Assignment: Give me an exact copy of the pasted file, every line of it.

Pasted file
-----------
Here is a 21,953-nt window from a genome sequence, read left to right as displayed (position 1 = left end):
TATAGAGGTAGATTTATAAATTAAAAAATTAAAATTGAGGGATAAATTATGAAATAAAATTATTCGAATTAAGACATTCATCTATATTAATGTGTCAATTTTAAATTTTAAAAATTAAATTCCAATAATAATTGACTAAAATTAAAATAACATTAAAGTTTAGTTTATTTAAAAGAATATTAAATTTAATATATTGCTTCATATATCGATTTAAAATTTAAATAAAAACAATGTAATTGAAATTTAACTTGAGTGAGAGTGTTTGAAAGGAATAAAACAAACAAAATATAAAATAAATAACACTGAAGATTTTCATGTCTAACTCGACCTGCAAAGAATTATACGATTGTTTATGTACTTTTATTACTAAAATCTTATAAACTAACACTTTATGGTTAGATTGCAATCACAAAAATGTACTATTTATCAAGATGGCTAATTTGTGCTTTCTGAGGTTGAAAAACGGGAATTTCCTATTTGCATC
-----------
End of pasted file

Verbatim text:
Here is a 21,953-nt window from a genome sequence, read left to right as displayed (position 1 = left end):
TATAGAGGTAGATTTATAAATTAAAAAATTAAAATTGAGGGATAAATTATGAAATAAAATTATTCGAATTAAGACATTCATCTATATTAATGTGTCAATTTTAAATTTTAAAAATTAAATTCCAATAATAATTGACTAAAATTAAAATAACATTAAAGTTTAGTTTATTTAAAAGAATATTAAATTTAATATATTGCTTCATATATCGATTTAAAATTTAAATAAAAACAATGTAATTGAAATTTAACTTGAGTGAGAGTGTTTGAAAGGAATAAAACAAACAAAATATAAAATAAATAACACTGAAGATTTTCATGTCTAACTCGACCTGCAAAGAATTATACGATTGTTTATGTACTTTTATTACTAAAATCTTATAAACTAACACTTTATGGTTAGATTGCAATCACAAAAATGTACTATTTATCAAGATGGCTAATTTGTGCTTTCTGAGGTTGAAAAACGGGAATTTCCTATTTGCATC